Bill Reilly

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This article is about the publisher. For the former head of the US EPA, see William K. Reilly.

William Francis "Bill" Reilly (June 8, 1938 – October 17, 2008) was an American publishing and media executive who was the founder and former chairman of Primedia. During Reilly's time at the helm of Primedia, the firm built a collection of more than 200 magazines that included American Baby, National Hog Farmer, Chicago and New York.[1]

Life and career[edit]

Reilly was born in Manhattan, New York City on June 8, 1938, to a father who was a stockbroker. He attended the Iona Preparatory School in New Rochelle, New York earned an undergraduate degree cum laude from the University of Notre Dame and received an MBA from Harvard University Graduate School of Business Administration. Reilly served in the United States Army from 1959 to 1961, attaining the rank of lieutenant.[1][2]

Reilly spent time at W.R. Grace and Company as a financial analyst. He later was named to head the company's home products, sporting goods and textiles divisions.[1]

After joining Macmillan as executive vice president, he was named president of the firm in 1980. His responsibilities included book publishing and the firm's Berlitz and Katherine Gibbs schools.[1]

Reilly left Macmillan in 1990, following the firm's purchase by Robert Maxwell's Maxwell Communications, and was succeeded by David Shaffer as the company's president and chief operating officer. Reilly become president and chief executive of K-III Holdings, in which the private equity firm of Kohlberg Kravis Roberts held a 75% ownership stake.[3]

The company made a series of acquisitions of niche publications under Reilly's leadership. The firm went public in 1995, selling stock 15 million shares at approximately $12 per share, in a deal that left Kohlberg Kravis Roberts with control of 82.2% of the company's shares.[4] The firm adopted the Primedia name as of November 18, 1997 to more clearly focus on its core business.[5] Primedia sold a group of 17 outdoor-oriented magazines to InterMedia Outdoors for $170 million in cash, in a deal that included Guns and Ammo and Fly Fisherman.[6] Primedia sold its Enthusiast Media division to Source Interlink in a deal that netted Primedia $1.15 billion in cash in exchange for a group of more than 70 magazines, including Motor Trend and Soap Opera Digest and 90 consumer web sites. The deal left Primedia to focus on a series of free consumer guides published by its Consumer Source unit.[7]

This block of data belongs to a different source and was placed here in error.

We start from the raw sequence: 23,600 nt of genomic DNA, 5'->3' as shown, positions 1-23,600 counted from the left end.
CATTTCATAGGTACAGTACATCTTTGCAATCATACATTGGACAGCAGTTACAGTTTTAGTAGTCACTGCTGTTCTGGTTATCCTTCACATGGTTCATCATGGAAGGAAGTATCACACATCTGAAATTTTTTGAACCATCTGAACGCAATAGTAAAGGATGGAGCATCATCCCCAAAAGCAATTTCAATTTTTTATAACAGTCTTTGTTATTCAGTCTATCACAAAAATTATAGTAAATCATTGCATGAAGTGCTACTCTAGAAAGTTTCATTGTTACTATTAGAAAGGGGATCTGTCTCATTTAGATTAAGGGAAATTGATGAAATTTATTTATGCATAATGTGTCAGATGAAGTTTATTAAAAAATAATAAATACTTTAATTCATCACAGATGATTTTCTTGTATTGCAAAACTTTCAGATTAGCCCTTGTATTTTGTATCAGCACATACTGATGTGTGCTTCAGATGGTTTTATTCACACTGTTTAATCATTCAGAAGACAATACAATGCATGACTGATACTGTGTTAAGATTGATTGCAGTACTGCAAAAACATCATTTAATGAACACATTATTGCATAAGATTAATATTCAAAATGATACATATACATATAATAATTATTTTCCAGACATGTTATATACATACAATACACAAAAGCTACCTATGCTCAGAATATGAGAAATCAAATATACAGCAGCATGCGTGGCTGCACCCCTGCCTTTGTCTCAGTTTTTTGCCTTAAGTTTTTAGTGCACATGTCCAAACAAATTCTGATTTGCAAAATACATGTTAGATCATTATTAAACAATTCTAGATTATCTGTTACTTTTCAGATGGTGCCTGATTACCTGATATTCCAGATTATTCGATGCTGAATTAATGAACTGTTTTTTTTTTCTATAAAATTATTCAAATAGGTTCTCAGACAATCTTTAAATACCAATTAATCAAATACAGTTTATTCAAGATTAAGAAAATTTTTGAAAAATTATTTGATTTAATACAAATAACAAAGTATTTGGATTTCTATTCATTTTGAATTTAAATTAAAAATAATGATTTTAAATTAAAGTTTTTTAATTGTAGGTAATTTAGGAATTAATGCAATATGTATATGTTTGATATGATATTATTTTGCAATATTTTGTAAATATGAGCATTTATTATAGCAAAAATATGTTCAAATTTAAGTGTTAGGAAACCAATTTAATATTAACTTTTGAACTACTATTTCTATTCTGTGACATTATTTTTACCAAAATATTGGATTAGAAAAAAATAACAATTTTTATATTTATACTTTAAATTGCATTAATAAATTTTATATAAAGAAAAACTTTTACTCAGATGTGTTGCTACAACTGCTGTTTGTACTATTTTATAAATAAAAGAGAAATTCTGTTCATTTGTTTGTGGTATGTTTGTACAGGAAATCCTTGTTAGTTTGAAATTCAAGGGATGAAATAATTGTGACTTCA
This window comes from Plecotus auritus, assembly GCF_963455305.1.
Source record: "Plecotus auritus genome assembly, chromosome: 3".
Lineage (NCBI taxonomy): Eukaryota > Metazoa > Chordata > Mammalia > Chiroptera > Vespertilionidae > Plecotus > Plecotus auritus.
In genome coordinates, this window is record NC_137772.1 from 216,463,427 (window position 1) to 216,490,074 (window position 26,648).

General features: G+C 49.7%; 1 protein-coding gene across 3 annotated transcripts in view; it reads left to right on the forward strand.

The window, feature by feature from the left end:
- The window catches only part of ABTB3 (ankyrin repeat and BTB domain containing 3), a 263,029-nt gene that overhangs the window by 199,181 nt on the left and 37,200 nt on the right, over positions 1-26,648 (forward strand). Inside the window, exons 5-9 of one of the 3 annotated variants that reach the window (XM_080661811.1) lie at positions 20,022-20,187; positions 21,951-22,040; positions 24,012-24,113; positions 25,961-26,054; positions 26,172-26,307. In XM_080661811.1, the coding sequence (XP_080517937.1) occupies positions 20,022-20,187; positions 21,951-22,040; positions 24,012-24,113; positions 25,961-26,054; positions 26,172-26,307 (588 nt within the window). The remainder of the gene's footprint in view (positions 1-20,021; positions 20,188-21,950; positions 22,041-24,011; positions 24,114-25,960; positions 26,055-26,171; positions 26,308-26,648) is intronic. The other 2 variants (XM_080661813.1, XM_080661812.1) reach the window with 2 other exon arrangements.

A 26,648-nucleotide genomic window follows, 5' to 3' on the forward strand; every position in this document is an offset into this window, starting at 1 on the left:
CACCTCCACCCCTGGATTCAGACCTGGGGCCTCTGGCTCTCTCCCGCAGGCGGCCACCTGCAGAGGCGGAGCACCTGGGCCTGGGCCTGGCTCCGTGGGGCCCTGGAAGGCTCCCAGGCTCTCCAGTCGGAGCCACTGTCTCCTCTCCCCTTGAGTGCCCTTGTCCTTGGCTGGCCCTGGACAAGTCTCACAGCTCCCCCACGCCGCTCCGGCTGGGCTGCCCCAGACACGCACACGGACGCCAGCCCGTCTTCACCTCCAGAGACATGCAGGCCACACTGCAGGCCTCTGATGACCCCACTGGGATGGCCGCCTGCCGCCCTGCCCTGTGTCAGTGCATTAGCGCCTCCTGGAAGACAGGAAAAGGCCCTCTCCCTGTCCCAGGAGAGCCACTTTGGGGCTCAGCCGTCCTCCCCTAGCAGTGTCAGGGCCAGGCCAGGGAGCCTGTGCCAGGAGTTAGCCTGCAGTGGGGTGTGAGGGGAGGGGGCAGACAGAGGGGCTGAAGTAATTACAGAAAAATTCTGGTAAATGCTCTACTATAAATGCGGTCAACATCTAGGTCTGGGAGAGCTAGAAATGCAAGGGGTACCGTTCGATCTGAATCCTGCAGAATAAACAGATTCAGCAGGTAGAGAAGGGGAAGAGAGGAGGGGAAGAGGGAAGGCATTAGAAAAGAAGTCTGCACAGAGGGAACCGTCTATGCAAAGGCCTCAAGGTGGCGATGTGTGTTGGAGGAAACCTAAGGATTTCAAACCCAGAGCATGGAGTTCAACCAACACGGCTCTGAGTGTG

In 1996, Reilly fired Kurt Andersen from his position as editor-in-chief of New York magazine citing the publication's financial results.[1] Andersen attributed the firing to his refusal to kill a story about a rivalry between investment bankers Felix Rohatyn and Steven Rattner that had upset Henry Kravis, a member of the firm's ownership group.[8]

He married Ellen Chapman in November 1966, which ended in divorce.[1][2] Reilly died of bone cancer and prostate cancer at the Waldorf-Astoria Hotel, where he had been receiving hospice care.[1]

References[edit]

  1. ^ a b c d e f g Weber, Bruce. "Bill Reilly, Magazine Publishing Executive, Dies at 70", The New York Times, October 20, 2008. Accessed October 23, 2008.
  2. ^ a b Staff. "Ellen Chapman to Be Bride Of William Reilly Jr. on November 19", The New York Times, October 15, 1966. Accessed October 23, 2008.
  3. ^ McDowell, Edwin. "BUSINESS PEOPLE; Changes at Macmillan Follow Officer's Move", The New York Times, March 19, 1990. Accessed October 23, 2008.
  4. ^ via Reuters. "K-III's Initial Stock Offering", The New York Times, October 7, 1995. Accessed October 23, 2008.
  5. ^ Staff. "K-III's New Name To Be 'Primedia'", The New York Times, November 1, 1997. Accessed October 23, 2008.
  6. ^ Sorkin, Andrew Ross. "InterMedia to Buy Primedia’s Outdoor Magazines", The New York Times, December 7, 2006. Accessed October 23, 2008.
  7. ^ via Reuters. "Magazine Publisher Is Selling Special-Interest Unit for $1.15 Billion", The New York Times, May 15, 2007. Accessed October 23, 2008.
  8. ^ Pogrebin, Robin. "When a Magazine Is Too Brash for the Bottom Line", The New York Times, September 29, 1996. Accessed October 23, 2008.